The MRMIB is currently in the process of compiling claims information that would enable the program to identify and target the most suitable candidates for disease management services. This information would allow health plans to identify the patients who are most appropriate for disease management activities.

Second, states have indicated that they have achieved significant savings through well-targeted disease management services. For instance, Colorado officials estimate that its high-risk pool was able to achieve $1.4 million in savings annually in this fashion. Oklahoma officials reported an average savings of $800 per individual in the first month of implementing a disease management program.

For these reasons, we recommend that the Legislature direct MRMIB to determine, in collaboration with the insurance carriers participating in its programs, how many of its current MRMIP and post-MRMIP enrollees are offered and actually receive disease management services.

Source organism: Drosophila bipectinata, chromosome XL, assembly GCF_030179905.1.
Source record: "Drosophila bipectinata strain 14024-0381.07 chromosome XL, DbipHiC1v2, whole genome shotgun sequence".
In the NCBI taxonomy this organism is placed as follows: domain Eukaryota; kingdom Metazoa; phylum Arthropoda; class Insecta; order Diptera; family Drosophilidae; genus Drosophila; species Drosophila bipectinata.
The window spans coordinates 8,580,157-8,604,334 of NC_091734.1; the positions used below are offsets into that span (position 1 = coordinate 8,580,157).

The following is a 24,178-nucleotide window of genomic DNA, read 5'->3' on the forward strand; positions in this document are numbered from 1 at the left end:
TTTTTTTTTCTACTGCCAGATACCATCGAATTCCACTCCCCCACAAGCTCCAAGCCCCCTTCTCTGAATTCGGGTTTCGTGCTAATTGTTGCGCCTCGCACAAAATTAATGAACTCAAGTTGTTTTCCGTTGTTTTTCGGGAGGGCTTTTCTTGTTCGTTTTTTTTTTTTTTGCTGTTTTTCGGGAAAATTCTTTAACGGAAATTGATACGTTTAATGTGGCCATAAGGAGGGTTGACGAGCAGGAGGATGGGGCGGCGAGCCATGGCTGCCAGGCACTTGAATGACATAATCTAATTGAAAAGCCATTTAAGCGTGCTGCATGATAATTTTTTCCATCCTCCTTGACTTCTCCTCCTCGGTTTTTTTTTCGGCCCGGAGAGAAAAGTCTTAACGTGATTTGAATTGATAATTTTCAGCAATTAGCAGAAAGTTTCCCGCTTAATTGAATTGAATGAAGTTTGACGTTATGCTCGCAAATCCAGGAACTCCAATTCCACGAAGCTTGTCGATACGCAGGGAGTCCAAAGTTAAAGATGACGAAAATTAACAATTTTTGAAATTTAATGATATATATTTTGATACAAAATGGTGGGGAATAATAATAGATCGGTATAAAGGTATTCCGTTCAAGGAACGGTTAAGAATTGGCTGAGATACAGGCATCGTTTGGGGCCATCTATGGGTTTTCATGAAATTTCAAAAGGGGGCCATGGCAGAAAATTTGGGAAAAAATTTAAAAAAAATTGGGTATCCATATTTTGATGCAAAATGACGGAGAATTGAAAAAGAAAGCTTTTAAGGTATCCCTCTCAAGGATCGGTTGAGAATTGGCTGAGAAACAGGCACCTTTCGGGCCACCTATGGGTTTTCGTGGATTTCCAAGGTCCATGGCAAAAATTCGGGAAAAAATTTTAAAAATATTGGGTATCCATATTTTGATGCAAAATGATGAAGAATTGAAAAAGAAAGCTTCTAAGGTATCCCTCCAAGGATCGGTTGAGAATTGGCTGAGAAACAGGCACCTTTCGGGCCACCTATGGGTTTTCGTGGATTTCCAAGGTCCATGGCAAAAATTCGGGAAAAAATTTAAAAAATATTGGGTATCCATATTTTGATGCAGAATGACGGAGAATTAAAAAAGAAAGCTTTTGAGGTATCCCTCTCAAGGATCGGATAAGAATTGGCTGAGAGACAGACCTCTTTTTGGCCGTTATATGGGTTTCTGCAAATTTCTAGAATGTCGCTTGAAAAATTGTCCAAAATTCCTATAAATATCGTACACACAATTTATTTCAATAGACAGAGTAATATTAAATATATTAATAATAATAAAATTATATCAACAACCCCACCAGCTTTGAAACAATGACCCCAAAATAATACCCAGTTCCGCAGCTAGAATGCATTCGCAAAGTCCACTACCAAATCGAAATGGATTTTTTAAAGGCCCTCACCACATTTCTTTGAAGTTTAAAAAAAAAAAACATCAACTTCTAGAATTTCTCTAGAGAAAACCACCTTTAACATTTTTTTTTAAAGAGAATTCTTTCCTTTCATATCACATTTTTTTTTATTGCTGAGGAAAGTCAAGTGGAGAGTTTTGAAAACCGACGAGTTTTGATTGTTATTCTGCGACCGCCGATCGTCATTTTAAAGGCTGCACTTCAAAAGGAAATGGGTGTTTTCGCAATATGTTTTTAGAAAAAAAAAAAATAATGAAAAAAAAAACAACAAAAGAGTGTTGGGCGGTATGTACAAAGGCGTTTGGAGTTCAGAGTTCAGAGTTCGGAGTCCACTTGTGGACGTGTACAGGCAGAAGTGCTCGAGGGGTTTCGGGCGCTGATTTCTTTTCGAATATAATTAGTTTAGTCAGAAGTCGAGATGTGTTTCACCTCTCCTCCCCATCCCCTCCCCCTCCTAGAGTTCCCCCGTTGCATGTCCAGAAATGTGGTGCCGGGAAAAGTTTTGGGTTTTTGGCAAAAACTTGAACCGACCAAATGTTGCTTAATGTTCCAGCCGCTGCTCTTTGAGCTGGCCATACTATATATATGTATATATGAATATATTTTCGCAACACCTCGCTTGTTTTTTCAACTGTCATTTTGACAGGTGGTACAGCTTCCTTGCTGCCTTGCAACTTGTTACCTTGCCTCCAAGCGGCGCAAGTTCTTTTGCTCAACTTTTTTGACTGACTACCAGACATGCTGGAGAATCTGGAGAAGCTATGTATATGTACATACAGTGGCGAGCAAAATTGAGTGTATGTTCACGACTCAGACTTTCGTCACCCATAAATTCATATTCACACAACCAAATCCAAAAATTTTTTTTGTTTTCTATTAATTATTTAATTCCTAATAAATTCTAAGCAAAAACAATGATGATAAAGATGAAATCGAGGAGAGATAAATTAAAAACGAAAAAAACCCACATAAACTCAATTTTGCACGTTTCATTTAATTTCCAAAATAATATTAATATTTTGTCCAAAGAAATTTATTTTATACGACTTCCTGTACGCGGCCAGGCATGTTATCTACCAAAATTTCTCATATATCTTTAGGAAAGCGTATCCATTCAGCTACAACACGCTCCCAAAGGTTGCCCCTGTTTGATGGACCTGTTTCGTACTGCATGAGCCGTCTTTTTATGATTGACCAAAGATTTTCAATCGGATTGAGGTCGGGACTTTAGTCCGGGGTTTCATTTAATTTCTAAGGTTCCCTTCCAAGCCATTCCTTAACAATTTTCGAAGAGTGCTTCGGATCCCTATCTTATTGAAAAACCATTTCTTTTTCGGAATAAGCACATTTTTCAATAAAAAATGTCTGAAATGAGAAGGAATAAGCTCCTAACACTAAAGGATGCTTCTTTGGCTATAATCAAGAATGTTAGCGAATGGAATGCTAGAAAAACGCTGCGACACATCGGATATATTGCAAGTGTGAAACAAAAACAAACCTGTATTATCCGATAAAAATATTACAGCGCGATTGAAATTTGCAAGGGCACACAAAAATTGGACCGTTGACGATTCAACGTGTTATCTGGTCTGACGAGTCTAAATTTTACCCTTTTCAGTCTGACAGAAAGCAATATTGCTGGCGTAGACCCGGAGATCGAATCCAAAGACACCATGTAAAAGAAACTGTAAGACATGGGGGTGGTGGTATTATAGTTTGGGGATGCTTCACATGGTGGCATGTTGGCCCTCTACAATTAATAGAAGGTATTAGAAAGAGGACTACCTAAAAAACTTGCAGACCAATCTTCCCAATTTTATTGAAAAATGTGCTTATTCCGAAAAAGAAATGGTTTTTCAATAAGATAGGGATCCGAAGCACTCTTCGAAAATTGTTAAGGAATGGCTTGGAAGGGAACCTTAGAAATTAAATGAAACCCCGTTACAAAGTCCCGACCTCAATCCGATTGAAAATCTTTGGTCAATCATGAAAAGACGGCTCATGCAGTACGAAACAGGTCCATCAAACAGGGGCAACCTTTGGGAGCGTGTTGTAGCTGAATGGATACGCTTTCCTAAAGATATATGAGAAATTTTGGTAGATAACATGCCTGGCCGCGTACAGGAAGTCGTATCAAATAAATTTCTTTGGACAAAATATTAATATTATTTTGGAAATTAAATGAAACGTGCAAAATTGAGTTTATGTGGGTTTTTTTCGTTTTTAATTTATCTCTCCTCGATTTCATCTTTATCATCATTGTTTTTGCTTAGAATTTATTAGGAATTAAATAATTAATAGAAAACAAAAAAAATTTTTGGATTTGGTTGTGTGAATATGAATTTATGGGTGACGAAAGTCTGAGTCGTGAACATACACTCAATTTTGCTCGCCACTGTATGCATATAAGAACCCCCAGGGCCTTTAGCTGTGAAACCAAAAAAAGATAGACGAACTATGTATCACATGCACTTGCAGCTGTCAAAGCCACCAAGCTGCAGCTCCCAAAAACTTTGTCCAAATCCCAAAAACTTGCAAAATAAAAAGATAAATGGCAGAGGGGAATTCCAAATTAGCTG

If it were determined that a sizable segment of the enrollees who could benefit from disease management services are not actually receiving them, MRMIB should further explore what steps could be taken (such as establishing outreach and information programs) to encourage MRMIP and post-MRMIP enrollees to take advantage of such services that are available. To the extent that such services are not available, or are available only for a limited group of medical conditions, the MRMIB should further explore with insurance carriers how disease management services could be expanded to additional MRMIP and post-MRMIP enrollees.


This report was prepared by Celia Pedroza, under the supervision of Daniel C. Carson. The Legislative Analyst's Office (LAO) is a nonpartisan office which provides fiscal and policy information and advice to the Legislature.